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If Your Parents Were Worriers, You Probably Live Like This




parents with anxiety disorder

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Growing up with parents with anxiety can do a lot of damage to a child, even when that child becomes a full-grown adult. We are so affected by the moods and beliefs of our parents. We don’t know any better when we’re younger—we don’t know to question what our parents say or to think, “They’re only human—they’re flawed and could be wrong.” We are young, we’re naïve, and our worlds are very small when we are kids. So we think that the way our parents think and behave is the correct way to do so. Once we get older, we can understand that perhaps our parents had some issues. But the damage can already be done—they got into our subconscious when it was still so malleable and impressionable. We can even take on some of their behaviors. If your parents were worriers, you may live like this.

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You feel most comfortable at home

Leaving your home makes you quite anxious. You can’t control the environment when you leave your home. You worry about your safety. You worry about embarrassing yourself. You don’t like the unknown and the unexpected, so you often try to convince friends to just meet you at your place.

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Or in places with which you’re familiar

Maybe you leave your home sometimes, but you have your select few favorite spots. You sit in the same place. You request the same server. You don’t like when they change things at those spots. You really don’t like the unpredictable.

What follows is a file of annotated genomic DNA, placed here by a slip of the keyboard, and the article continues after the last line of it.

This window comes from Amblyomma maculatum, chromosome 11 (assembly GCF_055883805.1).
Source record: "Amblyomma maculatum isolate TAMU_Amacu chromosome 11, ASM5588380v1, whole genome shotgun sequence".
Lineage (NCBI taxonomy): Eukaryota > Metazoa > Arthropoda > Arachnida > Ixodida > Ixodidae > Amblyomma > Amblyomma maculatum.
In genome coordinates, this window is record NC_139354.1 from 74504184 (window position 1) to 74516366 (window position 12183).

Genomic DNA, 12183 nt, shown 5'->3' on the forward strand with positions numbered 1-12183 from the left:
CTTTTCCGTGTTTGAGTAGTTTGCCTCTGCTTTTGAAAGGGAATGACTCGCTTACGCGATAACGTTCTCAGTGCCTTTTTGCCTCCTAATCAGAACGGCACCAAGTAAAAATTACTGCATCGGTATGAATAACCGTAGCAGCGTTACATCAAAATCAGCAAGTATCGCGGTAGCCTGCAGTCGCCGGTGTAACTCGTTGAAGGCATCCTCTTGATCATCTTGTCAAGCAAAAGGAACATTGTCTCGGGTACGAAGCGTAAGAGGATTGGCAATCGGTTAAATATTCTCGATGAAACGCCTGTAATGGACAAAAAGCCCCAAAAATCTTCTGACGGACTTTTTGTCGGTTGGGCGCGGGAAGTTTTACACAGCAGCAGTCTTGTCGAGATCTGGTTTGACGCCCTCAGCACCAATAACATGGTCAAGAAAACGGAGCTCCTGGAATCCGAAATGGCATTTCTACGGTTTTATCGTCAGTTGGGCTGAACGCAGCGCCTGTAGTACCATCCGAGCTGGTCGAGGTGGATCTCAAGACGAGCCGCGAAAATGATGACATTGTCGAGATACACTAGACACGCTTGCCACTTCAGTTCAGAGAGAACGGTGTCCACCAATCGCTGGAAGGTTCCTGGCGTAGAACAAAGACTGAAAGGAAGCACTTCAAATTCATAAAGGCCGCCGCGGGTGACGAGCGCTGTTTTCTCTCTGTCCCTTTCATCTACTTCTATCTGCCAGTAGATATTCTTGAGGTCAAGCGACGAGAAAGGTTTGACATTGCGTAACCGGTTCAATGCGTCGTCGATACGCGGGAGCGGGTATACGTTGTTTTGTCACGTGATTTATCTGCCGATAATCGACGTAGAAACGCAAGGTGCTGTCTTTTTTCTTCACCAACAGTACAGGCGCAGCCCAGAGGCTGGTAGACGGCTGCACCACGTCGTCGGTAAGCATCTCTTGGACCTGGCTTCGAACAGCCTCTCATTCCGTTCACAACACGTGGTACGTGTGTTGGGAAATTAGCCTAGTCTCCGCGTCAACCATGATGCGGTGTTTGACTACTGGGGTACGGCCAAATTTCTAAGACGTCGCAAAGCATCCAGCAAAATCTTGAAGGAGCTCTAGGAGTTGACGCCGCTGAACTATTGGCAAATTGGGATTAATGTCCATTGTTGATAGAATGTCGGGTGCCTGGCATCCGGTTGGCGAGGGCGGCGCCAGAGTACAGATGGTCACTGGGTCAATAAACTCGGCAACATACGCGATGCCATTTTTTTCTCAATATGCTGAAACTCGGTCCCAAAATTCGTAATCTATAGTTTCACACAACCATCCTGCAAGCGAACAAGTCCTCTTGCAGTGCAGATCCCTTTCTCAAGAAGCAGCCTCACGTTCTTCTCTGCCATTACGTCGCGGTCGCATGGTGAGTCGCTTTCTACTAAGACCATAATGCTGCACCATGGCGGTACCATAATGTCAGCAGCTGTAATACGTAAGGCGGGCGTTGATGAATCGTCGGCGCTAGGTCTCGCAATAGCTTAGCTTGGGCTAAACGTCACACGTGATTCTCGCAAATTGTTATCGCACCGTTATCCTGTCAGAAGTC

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You ask a LOT of questions about new places

When you absolutely must go to a new place, you ask a lot of questions. You are almost trying to go there, in your mind, before going there physically, so that you can prepare. You’re asking about everything from the layout of the place to the noise level to what sort of people spend time there to how far it is from this or that landmark or emergency service.

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And new people

Meeting new people puts you on edge. If a long-time friend asks you to have dinner with her and a friend of hers who you’ve never met, you suggest you just meet your long-time friend another time—later, alone. And if you must meet new people then you do, again, ask a lot of questions about them in advance.

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You have a bit of hypochondria

You suffer from varying degrees of hypochondria. Perhaps when your life is stressful, your hypochondria worsens, and you fixate on tiny symptoms, believing that you have a deadly illness.

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You may believe in some conspiracy theories

You do buy into some conspiracy theories. At the very least, you entertain almost all of them. You believe they could be true. When a true conspiracy theorist tries to sell you on a concept, while everyone else turns away and rolls their eyes, you become panicked and immersed in the conversation—feeling you must hear this person out as it could save your life.